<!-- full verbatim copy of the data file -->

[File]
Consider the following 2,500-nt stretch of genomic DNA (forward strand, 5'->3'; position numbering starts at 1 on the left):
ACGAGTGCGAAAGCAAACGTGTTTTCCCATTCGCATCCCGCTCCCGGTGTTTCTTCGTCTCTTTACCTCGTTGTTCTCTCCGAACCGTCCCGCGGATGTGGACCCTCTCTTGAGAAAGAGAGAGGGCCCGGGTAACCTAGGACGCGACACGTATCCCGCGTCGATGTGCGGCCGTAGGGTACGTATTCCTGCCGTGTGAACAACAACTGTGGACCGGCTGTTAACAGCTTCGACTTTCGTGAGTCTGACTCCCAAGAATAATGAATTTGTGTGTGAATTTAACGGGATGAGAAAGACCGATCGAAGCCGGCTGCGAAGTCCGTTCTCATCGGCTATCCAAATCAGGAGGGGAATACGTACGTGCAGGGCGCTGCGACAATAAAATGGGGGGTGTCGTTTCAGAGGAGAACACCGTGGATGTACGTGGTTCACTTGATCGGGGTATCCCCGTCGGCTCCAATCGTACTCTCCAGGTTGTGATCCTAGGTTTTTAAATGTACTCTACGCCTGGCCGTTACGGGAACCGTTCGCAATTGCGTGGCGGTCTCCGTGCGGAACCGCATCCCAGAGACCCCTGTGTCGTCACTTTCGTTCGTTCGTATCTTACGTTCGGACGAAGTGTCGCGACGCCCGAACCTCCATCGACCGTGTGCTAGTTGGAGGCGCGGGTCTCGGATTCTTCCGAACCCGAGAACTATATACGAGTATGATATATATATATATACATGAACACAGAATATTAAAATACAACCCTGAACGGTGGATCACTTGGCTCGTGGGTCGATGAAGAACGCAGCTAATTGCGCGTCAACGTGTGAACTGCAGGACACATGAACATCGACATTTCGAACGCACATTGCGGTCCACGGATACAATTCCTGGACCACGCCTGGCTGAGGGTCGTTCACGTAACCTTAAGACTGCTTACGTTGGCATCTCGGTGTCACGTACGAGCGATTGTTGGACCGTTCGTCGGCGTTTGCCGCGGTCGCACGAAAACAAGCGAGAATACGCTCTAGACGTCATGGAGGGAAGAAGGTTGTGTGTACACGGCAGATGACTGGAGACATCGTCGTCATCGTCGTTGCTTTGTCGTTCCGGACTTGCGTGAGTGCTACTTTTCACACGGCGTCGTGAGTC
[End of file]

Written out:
Consider the following 2,500-nt stretch of genomic DNA (forward strand, 5'->3'; position numbering starts at 1 on the left):
ACGAGTGCGAAAGCAAACGTGTTTTCCCATTCGCATCCCGCTCCCGGTGTTTCTTCGTCTCTTTACCTCGTTGTTCTCTCCGAACCGTCCCGCGGATGTGGACCCTCTCTTGAGAAAGAGAGAGGGCCCGGGTAACCTAGGACGCGACACGTATCCCGCGTCGATGTGCGGCCGTAGGGTACGTATTCCTGCCGTGTGAACAACAACTGTGGACCGGCTGTTAACAGCTTCGACTTTCGTGAGTCTGACTCCCAAGAATAATGAATTTGTGTGTGAATTTAACGGGATGAGAAAGACCGATCGAAGCCGGCTGCGAAGTCCGTTCTCATCGGCTATCCAAATCAGGAGGGGAATACGTACGTGCAGGGCGCTGCGACAATAAAATGGGGGGTGTCGTTTCAGAGGAGAACACCGTGGATGTACGTGGTTCACTTGATCGGGGTATCCCCGTCGGCTCCAATCGTACTCTCCAGGTTGTGATCCTAGGTTTTTAAATGTACTCTACGCCTGGCCGTTACGGGAACCGTTCGCAATTGCGTGGCGGTCTCCGTGCGGAACCGCATCCCAGAGACCCCTGTGTCGTCACTTTCGTTCGTTCGTATCTTACGTTCGGACGAAGTGTCGCGACGCCCGAACCTCCATCGACCGTGTGCTAGTTGGAGGCGCGGGTCTCGGATTCTTCCGAACCCGAGAACTATATACGAGTATGATATATATATATATACATGAACACAGAATATTAAAATACAACCCTGAACGGTGGATCACTTGGCTCGTGGGTCGATGAAGAACGCAGCTAATTGCGCGTCAACGTGTGAACTGCAGGACACATGAACATCGACATTTCGAACGCACATTGCGGTCCACGGATACAATTCCTGGACCACGCCTGGCTGAGGGTCGTTCACGTAACCTTAAGACTGCTTACGTTGGCATCTCGGTGTCACGTACGAGCGATTGTTGGACCGTTCGTCGGCGTTTGCCGCGGTCGCACGAAAACAAGCGAGAATACGCTCTAGACGTCATGGAGGGAAGAAGGTTGTGTGTACACGGCAGATGACTGGAGACATCGTCGTCATCGTCGTTGCTTTGTCGTTCCGGACTTGCGTGAGTGCTACTTTTCACACGGCGTCGTGAGTC